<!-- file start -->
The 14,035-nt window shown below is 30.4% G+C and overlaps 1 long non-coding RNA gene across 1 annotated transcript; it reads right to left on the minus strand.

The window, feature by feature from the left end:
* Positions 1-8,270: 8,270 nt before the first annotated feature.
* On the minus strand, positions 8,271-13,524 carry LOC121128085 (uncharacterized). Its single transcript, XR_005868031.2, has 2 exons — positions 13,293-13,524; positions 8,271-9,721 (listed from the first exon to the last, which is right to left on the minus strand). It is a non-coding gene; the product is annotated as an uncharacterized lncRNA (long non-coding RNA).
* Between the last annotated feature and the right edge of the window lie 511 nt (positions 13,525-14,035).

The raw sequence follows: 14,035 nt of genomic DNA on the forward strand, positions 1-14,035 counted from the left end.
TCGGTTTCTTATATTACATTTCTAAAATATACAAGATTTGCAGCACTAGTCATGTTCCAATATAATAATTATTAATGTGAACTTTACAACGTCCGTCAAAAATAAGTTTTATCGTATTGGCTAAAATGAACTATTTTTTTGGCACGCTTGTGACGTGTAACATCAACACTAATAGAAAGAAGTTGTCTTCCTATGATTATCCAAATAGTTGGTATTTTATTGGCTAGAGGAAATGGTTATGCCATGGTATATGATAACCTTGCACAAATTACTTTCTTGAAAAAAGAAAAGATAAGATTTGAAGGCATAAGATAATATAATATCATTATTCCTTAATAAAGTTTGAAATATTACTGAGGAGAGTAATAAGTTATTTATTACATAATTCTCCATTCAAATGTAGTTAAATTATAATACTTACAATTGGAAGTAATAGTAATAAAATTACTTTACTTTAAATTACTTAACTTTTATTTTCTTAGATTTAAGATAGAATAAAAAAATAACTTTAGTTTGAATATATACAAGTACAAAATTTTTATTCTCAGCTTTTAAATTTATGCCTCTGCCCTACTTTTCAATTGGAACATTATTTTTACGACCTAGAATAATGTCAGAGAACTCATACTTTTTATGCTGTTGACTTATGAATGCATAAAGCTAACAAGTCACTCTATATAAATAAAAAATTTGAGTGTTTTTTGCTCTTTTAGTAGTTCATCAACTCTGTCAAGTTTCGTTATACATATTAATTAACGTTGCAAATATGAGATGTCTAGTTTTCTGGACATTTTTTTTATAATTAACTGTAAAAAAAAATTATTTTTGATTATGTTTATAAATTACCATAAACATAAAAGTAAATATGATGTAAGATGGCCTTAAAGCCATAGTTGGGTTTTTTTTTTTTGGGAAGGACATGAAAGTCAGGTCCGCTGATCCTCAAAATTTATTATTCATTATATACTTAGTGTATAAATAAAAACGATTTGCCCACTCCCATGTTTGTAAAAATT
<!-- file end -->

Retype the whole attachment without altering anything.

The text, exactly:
The 14,035-nt window shown below is 30.4% G+C and overlaps 1 long non-coding RNA gene across 1 annotated transcript; it reads right to left on the minus strand.

The window, feature by feature from the left end:
* Positions 1-8,270: 8,270 nt before the first annotated feature.
* On the minus strand, positions 8,271-13,524 carry LOC121128085 (uncharacterized). Its single transcript, XR_005868031.2, has 2 exons — positions 13,293-13,524; positions 8,271-9,721 (listed from the first exon to the last, which is right to left on the minus strand). It is a non-coding gene; the product is annotated as an uncharacterized lncRNA (long non-coding RNA).
* Between the last annotated feature and the right edge of the window lie 511 nt (positions 13,525-14,035).

The raw sequence follows: 14,035 nt of genomic DNA on the forward strand, positions 1-14,035 counted from the left end.
TCGGTTTCTTATATTACATTTCTAAAATATACAAGATTTGCAGCACTAGTCATGTTCCAATATAATAATTATTAATGTGAACTTTACAACGTCCGTCAAAAATAAGTTTTATCGTATTGGCTAAAATGAACTATTTTTTTGGCACGCTTGTGACGTGTAACATCAACACTAATAGAAAGAAGTTGTCTTCCTATGATTATCCAAATAGTTGGTATTTTATTGGCTAGAGGAAATGGTTATGCCATGGTATATGATAACCTTGCACAAATTACTTTCTTGAAAAAAGAAAAGATAAGATTTGAAGGCATAAGATAATATAATATCATTATTCCTTAATAAAGTTTGAAATATTACTGAGGAGAGTAATAAGTTATTTATTACATAATTCTCCATTCAAATGTAGTTAAATTATAATACTTACAATTGGAAGTAATAGTAATAAAATTACTTTACTTTAAATTACTTAACTTTTATTTTCTTAGATTTAAGATAGAATAAAAAAATAACTTTAGTTTGAATATATACAAGTACAAAATTTTTATTCTCAGCTTTTAAATTTATGCCTCTGCCCTACTTTTCAATTGGAACATTATTTTTACGACCTAGAATAATGTCAGAGAACTCATACTTTTTATGCTGTTGACTTATGAATGCATAAAGCTAACAAGTCACTCTATATAAATAAAAAATTTGAGTGTTTTTTGCTCTTTTAGTAGTTCATCAACTCTGTCAAGTTTCGTTATACATATTAATTAACGTTGCAAATATGAGATGTCTAGTTTTCTGGACATTTTTTTTATAATTAACTGTAAAAAAAAATTATTTTTGATTATGTTTATAAATTACCATAAACATAAAAGTAAATATGATGTAAGATGGCCTTAAAGCCATAGTTGGGTTTTTTTTTTTTGGGAAGGACATGAAAGTCAGGTCCGCTGATCCTCAAAATTTATTATTCATTATATACTTAGTGTATAAATAAAAACGATTTGCCCACTCCCATGTTTGTAAAAATT